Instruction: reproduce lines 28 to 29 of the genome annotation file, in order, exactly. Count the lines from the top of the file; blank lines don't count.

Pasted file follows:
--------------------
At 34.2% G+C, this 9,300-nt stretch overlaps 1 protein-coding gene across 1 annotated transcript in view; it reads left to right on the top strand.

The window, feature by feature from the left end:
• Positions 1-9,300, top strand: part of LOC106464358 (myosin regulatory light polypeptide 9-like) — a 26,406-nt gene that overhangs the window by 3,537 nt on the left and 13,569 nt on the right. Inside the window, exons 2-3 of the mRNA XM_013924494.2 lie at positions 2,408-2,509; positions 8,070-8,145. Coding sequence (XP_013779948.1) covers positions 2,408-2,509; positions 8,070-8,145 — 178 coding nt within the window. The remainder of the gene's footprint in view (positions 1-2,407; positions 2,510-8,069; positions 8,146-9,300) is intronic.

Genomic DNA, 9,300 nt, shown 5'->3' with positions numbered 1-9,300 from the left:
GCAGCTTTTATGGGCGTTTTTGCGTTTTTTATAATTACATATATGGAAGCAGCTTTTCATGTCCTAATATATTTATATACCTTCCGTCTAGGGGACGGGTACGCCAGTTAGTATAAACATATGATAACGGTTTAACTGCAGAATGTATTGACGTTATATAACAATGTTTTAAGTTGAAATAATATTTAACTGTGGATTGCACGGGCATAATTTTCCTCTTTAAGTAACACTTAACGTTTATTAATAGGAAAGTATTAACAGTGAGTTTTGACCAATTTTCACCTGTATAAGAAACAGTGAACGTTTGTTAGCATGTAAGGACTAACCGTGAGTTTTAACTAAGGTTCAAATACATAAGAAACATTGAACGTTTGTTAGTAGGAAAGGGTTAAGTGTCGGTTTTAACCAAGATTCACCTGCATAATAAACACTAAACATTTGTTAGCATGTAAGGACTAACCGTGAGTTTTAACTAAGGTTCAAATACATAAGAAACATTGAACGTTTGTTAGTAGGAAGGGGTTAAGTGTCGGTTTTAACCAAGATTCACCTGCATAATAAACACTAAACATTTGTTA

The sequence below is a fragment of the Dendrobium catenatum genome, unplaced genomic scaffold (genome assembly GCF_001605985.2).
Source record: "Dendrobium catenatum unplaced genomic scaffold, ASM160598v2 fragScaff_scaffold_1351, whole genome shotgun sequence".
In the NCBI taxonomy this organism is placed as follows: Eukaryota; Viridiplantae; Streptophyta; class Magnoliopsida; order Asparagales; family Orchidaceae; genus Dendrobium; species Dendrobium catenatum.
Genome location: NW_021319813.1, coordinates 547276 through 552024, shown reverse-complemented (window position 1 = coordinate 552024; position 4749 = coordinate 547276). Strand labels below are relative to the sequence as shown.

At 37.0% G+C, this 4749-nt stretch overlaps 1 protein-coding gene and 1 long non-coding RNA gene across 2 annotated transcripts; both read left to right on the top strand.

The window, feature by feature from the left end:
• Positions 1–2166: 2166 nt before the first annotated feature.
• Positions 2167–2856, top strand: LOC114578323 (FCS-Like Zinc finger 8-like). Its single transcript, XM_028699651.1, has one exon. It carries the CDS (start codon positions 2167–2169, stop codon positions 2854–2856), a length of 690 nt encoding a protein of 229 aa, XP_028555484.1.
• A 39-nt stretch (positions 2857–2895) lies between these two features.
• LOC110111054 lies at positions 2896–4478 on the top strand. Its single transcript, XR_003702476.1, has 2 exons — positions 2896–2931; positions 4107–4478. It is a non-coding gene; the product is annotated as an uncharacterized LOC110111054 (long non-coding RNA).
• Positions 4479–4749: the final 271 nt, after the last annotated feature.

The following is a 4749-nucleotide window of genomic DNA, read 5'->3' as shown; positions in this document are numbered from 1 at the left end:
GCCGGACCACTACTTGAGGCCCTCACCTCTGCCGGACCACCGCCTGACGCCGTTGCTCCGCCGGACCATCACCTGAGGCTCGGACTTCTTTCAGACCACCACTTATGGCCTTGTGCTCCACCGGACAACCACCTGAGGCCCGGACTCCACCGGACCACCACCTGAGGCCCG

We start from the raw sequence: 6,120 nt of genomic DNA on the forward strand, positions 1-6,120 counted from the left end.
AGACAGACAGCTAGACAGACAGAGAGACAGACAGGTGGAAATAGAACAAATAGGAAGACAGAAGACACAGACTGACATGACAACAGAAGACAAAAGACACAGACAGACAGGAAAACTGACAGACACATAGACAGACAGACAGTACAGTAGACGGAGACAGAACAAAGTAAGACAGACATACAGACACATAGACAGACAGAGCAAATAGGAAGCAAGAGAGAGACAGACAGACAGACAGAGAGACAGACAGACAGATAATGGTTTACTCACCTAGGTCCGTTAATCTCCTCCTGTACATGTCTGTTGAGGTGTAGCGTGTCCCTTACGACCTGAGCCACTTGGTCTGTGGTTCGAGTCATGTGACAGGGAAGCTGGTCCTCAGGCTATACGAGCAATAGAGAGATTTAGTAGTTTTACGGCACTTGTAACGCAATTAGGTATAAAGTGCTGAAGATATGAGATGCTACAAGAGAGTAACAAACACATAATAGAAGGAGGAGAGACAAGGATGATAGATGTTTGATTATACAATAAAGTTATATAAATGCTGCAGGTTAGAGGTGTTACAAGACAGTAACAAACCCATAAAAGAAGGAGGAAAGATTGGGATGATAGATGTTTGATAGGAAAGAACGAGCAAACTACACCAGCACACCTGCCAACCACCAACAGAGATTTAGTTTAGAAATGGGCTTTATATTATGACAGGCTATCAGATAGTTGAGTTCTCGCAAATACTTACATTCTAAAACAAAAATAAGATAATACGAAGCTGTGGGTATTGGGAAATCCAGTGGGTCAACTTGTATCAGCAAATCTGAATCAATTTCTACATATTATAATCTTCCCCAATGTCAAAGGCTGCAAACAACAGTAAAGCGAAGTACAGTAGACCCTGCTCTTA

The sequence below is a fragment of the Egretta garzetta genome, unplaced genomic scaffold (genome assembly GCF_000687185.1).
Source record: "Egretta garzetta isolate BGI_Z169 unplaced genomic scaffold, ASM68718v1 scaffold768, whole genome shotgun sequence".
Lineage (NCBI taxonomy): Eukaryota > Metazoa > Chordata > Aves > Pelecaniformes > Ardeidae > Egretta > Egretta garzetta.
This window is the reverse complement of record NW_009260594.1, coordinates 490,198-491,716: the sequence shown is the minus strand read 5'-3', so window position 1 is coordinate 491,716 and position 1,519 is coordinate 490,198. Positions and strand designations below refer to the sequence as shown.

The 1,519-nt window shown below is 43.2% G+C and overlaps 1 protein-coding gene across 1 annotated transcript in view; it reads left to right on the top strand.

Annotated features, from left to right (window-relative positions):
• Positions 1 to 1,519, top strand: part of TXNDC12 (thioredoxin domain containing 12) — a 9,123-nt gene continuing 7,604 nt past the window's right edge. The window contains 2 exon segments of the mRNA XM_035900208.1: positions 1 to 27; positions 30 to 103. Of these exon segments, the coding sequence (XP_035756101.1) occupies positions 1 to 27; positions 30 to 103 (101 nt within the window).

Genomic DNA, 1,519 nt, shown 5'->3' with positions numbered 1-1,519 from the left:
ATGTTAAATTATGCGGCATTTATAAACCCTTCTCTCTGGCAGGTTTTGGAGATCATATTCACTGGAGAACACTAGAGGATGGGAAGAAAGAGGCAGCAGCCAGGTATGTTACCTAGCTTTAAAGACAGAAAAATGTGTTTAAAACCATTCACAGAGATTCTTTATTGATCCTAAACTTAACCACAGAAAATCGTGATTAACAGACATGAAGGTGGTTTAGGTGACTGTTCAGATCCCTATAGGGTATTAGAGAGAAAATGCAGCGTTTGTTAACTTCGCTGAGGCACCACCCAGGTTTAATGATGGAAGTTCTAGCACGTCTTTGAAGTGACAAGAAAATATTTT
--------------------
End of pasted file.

Genomic DNA, 1,519 nt, shown 5'->3' with positions numbered 1-1,519 from the left:
ATGTTAAATTATGCGGCATTTATAAACCCTTCTCTCTGGCAGGTTTTGGAGATCATATTCACTGGAGAACACTAGAGGATGGGAAGAAAGAGGCAGCAGCCAGGTATGTTACCTAGCTTTAAAGACAGAAAAATGTGTTTAAAACCATTCACAGAGATTCTTTATTGATCCTAAACTTAACCACAGAAAATCGTGATTAACAGACATGAAGGTGGTTTAGGTGACTGTTCAGATCCCTATAGGGTATTAGAGAGAAAATGCAGCGTTTGTTAACTTCGCTGAGGCACCACCCAGGTTTAATGATGGAAGTTCTAGCACGTCTTTGAAGTGACAAGAAAATATTTT